On the other hand, Grendel 6.5 has a lightweight bullet that usually ranges from 110 to 130 grains. The bullets of 100 grain, 110 grain, and 123 grain are common in this category. Using this cartridge can save sufficient space and can be very useful in extended hunts where the pistol’s weight becomes a concern for the prepper.
The 6.5 cartridge has an edge on the .308 cartridge due to its high sectional density. Sectional density (SD) refers to the ratio of a bullet’s mass to the square of its diameter, and it gives the bullet’s penetration capacity. Other things being equal, a bullet having a smaller and lighter diameter can expand and penetrate better than a heavy and long bullet having a small sectional density.
The recoil plays a substantial role while choosing a cartridge. Heavy recoil may not only be fatiguing but may also prove detrimental to the accuracy.
6.5 Grendel, due to its lighter bullet and lower velocity, exerts less backward force. Further, it facilitates the user with an extra second to make better shot placement to achieve the target. On the other hand, a .308 cartridge generates 2-3 times the recoil of a 6.5 due to its heavyweight and high velocity.
So, 6.5 Grendel has an edge on .308 Win in terms of recoil. A lesser recoil in the former enables its user to maintain high accuracy for a long duration.
Since .308 is ruling the market for decades, a large number of ammunition options are available for it. Almost every big ammunition company, including Barness, Browning, and Hornady, produces a wide range of this cartridge for hunting.
However, for 6.5, the market is slightly new, and its ammunition options are a little less in number in comparison to the .308. It is produced mainly by the American Eagle Lines and the Hornady. But, with its growing popularity, it is safe to assume that its new options will soon rule the market.
The ballistic coefficient indicates the bullet’s ability to resist the air/wind drag and cut through it. It generally lies in the range of 0.12 to slightly above 1. A higher coefficient means a higher ability and vice versa. A high ballistic coefficient also means enhanced resistance to crosswind and a straighter trajectory.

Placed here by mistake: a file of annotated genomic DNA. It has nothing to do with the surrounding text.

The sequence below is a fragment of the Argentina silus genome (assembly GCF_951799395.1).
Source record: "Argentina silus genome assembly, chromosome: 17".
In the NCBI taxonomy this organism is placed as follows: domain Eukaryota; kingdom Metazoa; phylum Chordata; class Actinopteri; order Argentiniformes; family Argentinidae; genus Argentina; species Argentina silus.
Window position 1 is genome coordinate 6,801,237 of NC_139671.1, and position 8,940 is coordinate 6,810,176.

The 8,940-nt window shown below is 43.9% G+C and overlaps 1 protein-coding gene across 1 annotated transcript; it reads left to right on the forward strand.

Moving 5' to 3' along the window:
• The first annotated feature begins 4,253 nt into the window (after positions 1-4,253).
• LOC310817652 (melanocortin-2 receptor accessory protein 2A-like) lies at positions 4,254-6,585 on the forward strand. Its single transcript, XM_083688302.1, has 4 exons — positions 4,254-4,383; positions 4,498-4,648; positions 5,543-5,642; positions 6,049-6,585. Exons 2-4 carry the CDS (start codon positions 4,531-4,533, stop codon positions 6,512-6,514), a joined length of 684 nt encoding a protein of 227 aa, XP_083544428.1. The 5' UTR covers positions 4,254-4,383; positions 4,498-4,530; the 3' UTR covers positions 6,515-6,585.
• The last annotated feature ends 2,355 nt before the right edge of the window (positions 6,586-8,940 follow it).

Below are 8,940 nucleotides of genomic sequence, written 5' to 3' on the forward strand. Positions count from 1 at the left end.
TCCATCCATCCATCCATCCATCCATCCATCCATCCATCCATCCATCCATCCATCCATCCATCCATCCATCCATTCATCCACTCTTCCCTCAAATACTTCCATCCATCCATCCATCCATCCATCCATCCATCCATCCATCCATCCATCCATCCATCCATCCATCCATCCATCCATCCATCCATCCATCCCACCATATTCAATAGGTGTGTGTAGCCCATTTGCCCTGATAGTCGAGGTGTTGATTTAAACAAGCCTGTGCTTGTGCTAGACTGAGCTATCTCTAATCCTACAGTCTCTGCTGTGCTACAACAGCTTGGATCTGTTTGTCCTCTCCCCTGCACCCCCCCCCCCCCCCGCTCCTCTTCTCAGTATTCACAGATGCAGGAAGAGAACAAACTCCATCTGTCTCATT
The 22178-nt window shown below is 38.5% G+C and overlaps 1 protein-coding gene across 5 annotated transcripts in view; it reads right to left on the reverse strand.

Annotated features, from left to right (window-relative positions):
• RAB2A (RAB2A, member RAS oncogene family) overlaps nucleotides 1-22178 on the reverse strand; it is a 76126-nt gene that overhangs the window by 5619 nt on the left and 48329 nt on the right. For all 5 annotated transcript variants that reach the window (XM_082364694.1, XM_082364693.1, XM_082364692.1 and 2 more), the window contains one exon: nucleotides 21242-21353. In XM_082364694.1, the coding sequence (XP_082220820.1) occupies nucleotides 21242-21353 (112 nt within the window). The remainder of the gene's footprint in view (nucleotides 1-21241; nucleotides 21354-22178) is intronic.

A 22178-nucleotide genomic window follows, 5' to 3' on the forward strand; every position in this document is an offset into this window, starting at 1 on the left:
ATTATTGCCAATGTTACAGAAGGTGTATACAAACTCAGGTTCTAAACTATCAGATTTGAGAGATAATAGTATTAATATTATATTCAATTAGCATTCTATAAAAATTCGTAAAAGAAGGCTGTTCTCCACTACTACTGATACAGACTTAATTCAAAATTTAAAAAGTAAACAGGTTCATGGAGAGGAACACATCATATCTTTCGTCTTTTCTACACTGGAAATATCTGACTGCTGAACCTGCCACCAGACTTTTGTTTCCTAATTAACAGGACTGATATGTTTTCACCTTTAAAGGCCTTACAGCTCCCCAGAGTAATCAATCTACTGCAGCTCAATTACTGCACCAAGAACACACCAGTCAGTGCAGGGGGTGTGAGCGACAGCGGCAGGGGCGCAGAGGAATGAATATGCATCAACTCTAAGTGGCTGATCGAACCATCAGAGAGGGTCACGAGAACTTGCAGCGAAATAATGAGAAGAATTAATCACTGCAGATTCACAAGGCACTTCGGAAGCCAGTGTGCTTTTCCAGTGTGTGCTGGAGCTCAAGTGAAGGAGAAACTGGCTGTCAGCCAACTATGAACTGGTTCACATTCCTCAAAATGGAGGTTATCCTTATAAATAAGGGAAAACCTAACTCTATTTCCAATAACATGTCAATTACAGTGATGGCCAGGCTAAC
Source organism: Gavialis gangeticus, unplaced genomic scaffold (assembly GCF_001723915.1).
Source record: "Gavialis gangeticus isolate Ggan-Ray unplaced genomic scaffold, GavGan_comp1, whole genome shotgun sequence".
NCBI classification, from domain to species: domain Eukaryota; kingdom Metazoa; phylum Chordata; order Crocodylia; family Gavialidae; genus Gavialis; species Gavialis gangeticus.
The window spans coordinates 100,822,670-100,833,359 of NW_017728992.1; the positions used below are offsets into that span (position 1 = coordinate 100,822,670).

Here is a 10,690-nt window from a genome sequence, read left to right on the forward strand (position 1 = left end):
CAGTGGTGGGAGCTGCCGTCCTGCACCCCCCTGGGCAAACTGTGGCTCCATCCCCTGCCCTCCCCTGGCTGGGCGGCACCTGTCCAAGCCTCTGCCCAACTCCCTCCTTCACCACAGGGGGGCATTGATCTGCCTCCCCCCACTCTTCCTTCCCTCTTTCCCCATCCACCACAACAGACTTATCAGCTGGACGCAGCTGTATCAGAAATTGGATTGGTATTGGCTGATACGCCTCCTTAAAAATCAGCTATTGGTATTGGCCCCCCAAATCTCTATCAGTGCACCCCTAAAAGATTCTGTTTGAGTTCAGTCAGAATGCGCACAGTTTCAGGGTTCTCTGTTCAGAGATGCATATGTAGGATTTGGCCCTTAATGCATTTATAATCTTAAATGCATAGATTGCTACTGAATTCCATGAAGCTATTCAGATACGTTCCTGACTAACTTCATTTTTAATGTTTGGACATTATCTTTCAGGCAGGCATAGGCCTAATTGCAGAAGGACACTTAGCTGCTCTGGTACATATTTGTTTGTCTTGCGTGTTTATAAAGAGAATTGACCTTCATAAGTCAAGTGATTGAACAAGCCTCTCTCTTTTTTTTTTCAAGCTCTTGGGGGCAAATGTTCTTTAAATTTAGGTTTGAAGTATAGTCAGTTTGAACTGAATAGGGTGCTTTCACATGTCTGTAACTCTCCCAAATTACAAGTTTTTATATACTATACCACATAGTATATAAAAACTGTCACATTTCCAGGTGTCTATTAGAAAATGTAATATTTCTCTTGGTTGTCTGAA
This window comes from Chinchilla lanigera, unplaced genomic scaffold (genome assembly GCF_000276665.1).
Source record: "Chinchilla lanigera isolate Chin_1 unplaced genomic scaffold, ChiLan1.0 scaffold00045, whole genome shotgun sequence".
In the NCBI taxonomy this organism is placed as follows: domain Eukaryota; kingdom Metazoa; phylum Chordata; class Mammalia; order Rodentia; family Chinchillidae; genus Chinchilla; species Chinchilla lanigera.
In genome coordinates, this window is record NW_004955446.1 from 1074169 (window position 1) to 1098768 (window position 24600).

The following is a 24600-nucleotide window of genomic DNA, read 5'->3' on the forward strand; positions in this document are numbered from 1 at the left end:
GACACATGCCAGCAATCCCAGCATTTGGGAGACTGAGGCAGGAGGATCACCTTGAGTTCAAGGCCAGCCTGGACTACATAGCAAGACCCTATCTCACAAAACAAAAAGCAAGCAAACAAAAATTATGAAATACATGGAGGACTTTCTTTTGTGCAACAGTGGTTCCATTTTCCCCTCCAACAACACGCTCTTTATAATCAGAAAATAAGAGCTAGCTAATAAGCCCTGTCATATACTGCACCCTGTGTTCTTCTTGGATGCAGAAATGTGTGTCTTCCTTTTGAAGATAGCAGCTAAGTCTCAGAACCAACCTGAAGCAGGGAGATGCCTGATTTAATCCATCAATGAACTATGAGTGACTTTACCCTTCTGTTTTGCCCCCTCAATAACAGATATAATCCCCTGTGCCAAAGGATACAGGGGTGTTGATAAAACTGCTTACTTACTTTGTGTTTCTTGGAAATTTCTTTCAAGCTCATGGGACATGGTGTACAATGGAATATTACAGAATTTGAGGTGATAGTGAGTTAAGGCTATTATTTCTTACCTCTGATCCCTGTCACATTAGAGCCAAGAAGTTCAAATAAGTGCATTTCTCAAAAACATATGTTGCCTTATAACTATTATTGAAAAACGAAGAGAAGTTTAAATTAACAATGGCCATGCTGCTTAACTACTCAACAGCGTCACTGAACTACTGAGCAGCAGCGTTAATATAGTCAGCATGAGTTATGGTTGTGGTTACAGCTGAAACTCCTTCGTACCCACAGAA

While it may not be a concern in the case of short-range shooting, this coefficient must be looked into if one is going for the long-range. This coefficient depends on the shape, size, weight, and velocity of the bullet. Hence, in short ranges, .308 has a higher ballistic coefficient as compared to the Grendel, but in longer ranges, the Grendel has an upper hand.
6.5 Grendel Ballistic Performance
|90 gr (6 g) Speer TNT||2,880 ft/s (880 m/s)||1,658 ft⋅lbf (2,248 J)|
|108 Scenar (moly)||2,790 ft/s (850 m/s)||1,866 ft⋅lbf (2,530 J)|
|120 gr (8 g) Norma FMJBT||2,700 ft/s (820 m/s)||1,942 ft⋅lbf (2,633 J)|
|123 gr (8 g) Sierra Matchking||2,650 ft/s (810 m/s)||1,917 ft⋅lbf (2,599 J)|
|130 gr (8 g) Norma||2,510 ft/s (770 m/s)||1,818 ft⋅lbf (2,465 J)|
.308 Ballistic Performance
|125 gr (8 g) Spitzer||3,100 ft/s (940 m/s)||2,668 ft⋅lbf (3,617 J)|
|150 gr (10 g) Nosler tip||2,820 ft/s (860 m/s)||2,648 ft⋅lbf (3,590 J)|
|168 gr (11 g) BTHP||2,650 ft/s (810 m/s)||2,619 ft⋅lbf (3,551 J)|
|175 gr (11 g) BTHP||2,645 ft/s (806 m/s)||2,718 ft⋅lbf (3,685 J)|
|185 gr (12 g) Lapua Mega JSP||2,510 ft/s (770 m/s)||2,588 ft⋅lbf (3,509 J)|
It refers to the measurement of the speed of the projectile after leaving the barrel. This velocity makes a crucial impact on the overall performance of the bullet, particularly on the trajectory, accuracy, and terminal ballistics. A high velocity generally ensures a straight path for the bullet with minimum deflection.
6.5 Grendel generates a muzzle velocity of 2,580 fps. But since the .308 has a comparatively larger case capacity, its bullet is pushed with a higher velocity than the Grendel.
The difference between the velocities of the cartridges is generally higher in the first 100 yards. However, since the Grendel bullets retain their velocities better than the .308 bullets, at a farther distance, Grendel’s velocity not only starts catching up with that of the .308 but even surpasses it at the range of nearly 400-500 yards and more.